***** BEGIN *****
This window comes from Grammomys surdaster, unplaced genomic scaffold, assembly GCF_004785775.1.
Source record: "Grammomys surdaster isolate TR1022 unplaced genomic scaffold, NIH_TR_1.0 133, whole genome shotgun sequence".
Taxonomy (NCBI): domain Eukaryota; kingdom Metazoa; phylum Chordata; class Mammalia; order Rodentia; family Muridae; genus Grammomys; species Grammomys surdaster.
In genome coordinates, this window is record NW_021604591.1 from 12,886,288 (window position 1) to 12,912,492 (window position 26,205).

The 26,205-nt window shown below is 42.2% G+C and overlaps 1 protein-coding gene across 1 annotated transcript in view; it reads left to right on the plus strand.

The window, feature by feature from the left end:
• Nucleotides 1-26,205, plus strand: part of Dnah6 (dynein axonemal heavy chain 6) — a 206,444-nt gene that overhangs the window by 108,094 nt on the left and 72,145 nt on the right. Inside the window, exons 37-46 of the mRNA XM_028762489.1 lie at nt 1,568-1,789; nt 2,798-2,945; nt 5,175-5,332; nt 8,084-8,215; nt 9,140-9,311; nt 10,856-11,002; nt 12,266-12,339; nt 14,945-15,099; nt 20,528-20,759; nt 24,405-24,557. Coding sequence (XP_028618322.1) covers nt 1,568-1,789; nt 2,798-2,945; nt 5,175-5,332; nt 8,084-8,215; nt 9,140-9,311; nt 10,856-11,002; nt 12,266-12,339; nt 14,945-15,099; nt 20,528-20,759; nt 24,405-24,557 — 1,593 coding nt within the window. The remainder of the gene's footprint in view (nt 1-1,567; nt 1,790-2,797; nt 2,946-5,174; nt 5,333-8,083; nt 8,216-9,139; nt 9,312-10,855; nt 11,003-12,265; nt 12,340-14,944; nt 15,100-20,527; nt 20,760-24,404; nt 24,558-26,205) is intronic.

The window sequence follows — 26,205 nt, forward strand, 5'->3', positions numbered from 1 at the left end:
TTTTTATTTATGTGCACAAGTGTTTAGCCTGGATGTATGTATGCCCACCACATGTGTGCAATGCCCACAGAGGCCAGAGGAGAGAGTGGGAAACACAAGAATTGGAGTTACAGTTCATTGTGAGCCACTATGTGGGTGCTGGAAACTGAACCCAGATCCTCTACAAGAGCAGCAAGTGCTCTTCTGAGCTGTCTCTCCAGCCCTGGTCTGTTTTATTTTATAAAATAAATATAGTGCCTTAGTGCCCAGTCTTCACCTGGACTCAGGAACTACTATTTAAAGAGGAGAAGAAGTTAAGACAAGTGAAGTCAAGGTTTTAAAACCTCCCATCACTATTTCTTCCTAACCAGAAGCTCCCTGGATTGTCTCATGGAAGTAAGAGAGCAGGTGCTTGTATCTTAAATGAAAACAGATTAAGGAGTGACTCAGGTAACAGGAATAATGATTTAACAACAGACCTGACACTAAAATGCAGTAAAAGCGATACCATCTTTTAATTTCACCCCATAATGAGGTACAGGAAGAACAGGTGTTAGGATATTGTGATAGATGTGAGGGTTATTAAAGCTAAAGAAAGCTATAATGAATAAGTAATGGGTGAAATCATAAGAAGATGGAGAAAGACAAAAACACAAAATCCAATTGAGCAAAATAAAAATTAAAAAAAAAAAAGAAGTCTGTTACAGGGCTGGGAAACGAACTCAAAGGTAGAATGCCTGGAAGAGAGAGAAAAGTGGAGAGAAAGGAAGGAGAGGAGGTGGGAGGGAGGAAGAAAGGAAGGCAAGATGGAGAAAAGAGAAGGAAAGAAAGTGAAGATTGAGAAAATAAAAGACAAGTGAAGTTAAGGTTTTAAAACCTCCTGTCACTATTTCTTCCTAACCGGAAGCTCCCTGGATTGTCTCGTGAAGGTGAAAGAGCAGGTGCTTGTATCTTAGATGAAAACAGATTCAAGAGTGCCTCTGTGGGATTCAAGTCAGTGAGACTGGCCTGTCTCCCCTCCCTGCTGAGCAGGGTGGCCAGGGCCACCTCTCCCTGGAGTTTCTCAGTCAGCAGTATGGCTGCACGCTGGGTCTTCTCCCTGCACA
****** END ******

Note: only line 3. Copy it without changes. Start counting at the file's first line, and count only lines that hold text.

Taxonomy (NCBI): domain Eukaryota; kingdom Metazoa; phylum Chordata; class Mammalia; order Rodentia; family Muridae; genus Grammomys; species Grammomys surdaster.